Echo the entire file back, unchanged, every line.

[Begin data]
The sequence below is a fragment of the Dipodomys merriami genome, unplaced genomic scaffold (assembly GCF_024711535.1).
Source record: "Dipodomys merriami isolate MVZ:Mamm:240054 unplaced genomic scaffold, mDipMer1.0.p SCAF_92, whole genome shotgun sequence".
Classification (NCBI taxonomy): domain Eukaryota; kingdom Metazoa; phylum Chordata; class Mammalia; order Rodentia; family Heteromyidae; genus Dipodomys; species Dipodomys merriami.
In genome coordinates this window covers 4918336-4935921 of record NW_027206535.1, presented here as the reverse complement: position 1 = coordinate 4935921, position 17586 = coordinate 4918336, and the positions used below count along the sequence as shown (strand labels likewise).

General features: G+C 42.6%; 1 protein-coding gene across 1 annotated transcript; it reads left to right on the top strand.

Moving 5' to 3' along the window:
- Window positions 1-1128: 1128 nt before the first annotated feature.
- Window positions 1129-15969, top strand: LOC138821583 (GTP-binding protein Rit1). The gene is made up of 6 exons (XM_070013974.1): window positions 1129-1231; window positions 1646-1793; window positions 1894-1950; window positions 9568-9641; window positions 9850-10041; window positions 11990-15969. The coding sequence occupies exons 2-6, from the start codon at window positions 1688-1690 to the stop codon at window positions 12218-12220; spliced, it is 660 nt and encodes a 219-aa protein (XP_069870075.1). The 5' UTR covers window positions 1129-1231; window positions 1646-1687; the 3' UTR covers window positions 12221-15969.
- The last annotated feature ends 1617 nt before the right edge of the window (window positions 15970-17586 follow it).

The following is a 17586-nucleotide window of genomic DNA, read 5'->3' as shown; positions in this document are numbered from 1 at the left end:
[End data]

The sequence below is a fragment of the Dipodomys merriami genome, unplaced genomic scaffold (assembly GCF_024711535.1).
Source record: "Dipodomys merriami isolate MVZ:Mamm:240054 unplaced genomic scaffold, mDipMer1.0.p SCAF_92, whole genome shotgun sequence".
Classification (NCBI taxonomy): domain Eukaryota; kingdom Metazoa; phylum Chordata; class Mammalia; order Rodentia; family Heteromyidae; genus Dipodomys; species Dipodomys merriami.
In genome coordinates this window covers 4918336-4935921 of record NW_027206535.1, presented here as the reverse complement: position 1 = coordinate 4935921, position 17586 = coordinate 4918336, and the positions used below count along the sequence as shown (strand labels likewise).

General features: G+C 42.6%; 1 protein-coding gene across 1 annotated transcript; it reads left to right on the top strand.

Moving 5' to 3' along the window:
- Window positions 1-1128: 1128 nt before the first annotated feature.
- Window positions 1129-15969, top strand: LOC138821583 (GTP-binding protein Rit1). The gene is made up of 6 exons (XM_070013974.1): window positions 1129-1231; window positions 1646-1793; window positions 1894-1950; window positions 9568-9641; window positions 9850-10041; window positions 11990-15969. The coding sequence occupies exons 2-6, from the start codon at window positions 1688-1690 to the stop codon at window positions 12218-12220; spliced, it is 660 nt and encodes a 219-aa protein (XP_069870075.1). The 5' UTR covers window positions 1129-1231; window positions 1646-1687; the 3' UTR covers window positions 12221-15969.
- The last annotated feature ends 1617 nt before the right edge of the window (window positions 15970-17586 follow it).

The following is a 17586-nucleotide window of genomic DNA, read 5'->3' as shown; positions in this document are numbered from 1 at the left end: